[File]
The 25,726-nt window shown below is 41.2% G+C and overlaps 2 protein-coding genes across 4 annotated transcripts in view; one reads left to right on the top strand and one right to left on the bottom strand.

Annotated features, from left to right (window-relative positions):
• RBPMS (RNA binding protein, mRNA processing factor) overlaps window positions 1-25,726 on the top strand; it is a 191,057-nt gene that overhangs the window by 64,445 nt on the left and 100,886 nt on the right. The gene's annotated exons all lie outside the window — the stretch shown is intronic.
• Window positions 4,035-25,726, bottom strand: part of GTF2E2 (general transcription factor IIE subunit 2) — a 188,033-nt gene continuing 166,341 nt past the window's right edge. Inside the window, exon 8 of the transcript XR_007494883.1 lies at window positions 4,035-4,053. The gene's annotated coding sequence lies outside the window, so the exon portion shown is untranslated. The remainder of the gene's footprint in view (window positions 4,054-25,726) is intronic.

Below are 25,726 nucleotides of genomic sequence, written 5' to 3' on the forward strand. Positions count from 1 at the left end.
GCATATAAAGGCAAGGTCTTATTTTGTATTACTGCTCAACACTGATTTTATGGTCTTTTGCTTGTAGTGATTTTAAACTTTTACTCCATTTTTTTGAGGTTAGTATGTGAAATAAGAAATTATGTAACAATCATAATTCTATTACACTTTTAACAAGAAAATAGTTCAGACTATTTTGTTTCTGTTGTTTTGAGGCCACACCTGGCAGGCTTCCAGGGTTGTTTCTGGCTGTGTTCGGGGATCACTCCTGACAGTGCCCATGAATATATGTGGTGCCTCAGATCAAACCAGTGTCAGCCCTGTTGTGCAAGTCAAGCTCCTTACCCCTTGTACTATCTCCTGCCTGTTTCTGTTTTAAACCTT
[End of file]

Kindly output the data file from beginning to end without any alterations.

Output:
The 25,726-nt window shown below is 41.2% G+C and overlaps 2 protein-coding genes across 4 annotated transcripts in view; one reads left to right on the top strand and one right to left on the bottom strand.

Annotated features, from left to right (window-relative positions):
• RBPMS (RNA binding protein, mRNA processing factor) overlaps window positions 1-25,726 on the top strand; it is a 191,057-nt gene that overhangs the window by 64,445 nt on the left and 100,886 nt on the right. The gene's annotated exons all lie outside the window — the stretch shown is intronic.
• Window positions 4,035-25,726, bottom strand: part of GTF2E2 (general transcription factor IIE subunit 2) — a 188,033-nt gene continuing 166,341 nt past the window's right edge. Inside the window, exon 8 of the transcript XR_007494883.1 lies at window positions 4,035-4,053. The gene's annotated coding sequence lies outside the window, so the exon portion shown is untranslated. The remainder of the gene's footprint in view (window positions 4,054-25,726) is intronic.

Below are 25,726 nucleotides of genomic sequence, written 5' to 3' on the forward strand. Positions count from 1 at the left end.
GCATATAAAGGCAAGGTCTTATTTTGTATTACTGCTCAACACTGATTTTATGGTCTTTTGCTTGTAGTGATTTTAAACTTTTACTCCATTTTTTTGAGGTTAGTATGTGAAATAAGAAATTATGTAACAATCATAATTCTATTACACTTTTAACAAGAAAATAGTTCAGACTATTTTGTTTCTGTTGTTTTGAGGCCACACCTGGCAGGCTTCCAGGGTTGTTTCTGGCTGTGTTCGGGGATCACTCCTGACAGTGCCCATGAATATATGTGGTGCCTCAGATCAAACCAGTGTCAGCCCTGTTGTGCAAGTCAAGCTCCTTACCCCTTGTACTATCTCCTGCCTGTTTCTGTTTTAAACCTT